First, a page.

Repository Posting Date:
27-Oct-2011
Date of Publication:
27-Oct-2011
Conference Date:
2011
Conference Name:
AORN 58th Annual Congress
Conference Host:
Association of periOperative Registered Nurses
Conference Location:
Philadelphia, Pennsylvania, USA
Description:
AORN 58th Annual Congress, 2011 held March 18, 2011 - March 24, 2011 in Philadelphia Convention Center
Note:
This is an abstract-only submission. If the author has submitted a full-text item based on this abstract, you may find it by browsing the Virginia Henderson Global Nursing e-Repository by author. If author contact information is available in this abstract, please feel free to contact him or her with your queries regarding this submission. Alternatively, please contact the conference host, journal, or publisher (according to the circumstance) for further details regarding this item. If a citation is listed in this record, the item has been published and is available via open-access avenues or a journal/database subscription. Contact your library for assistance in obtaining the as-published article.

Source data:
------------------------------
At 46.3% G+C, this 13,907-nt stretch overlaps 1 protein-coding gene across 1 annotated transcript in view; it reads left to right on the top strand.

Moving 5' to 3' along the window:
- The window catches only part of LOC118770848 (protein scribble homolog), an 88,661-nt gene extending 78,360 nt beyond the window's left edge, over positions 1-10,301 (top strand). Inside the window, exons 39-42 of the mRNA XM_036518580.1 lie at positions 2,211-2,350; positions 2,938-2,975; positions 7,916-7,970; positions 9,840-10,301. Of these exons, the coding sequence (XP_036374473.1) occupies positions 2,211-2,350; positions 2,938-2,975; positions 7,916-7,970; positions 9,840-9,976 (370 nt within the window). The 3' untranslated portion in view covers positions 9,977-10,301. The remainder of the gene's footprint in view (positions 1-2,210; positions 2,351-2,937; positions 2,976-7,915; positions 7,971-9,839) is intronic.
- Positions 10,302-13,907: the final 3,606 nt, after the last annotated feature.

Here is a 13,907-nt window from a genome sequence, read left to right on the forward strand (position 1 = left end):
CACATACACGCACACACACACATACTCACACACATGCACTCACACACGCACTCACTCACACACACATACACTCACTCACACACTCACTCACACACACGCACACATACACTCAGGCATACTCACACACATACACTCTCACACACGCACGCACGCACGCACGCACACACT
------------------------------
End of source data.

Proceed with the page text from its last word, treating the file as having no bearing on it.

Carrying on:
Full metadata record

DC FieldValue Language
dc.type.categoryAbstracten_US
dc.typePresentationen_GB
dc.titleWhen Skin Marking Is Not an Option: Compliance to JC & WHOen_GB
dc.contributor.authorHanus, Lucien_US
dc.contributor.authorShrader, Charisse M.en_US
dc.author.detailsLuci M. Hanus, BSN, MEd, RN, CNOR, Phoenix Children's Hospital, Phoenix, Arizona, USA, email: lxhanus@phoenixchildrens.com; Charisse M. Shrader, RNen_US
dc.identifier.urihttp://hdl.handle.net/10755/162088-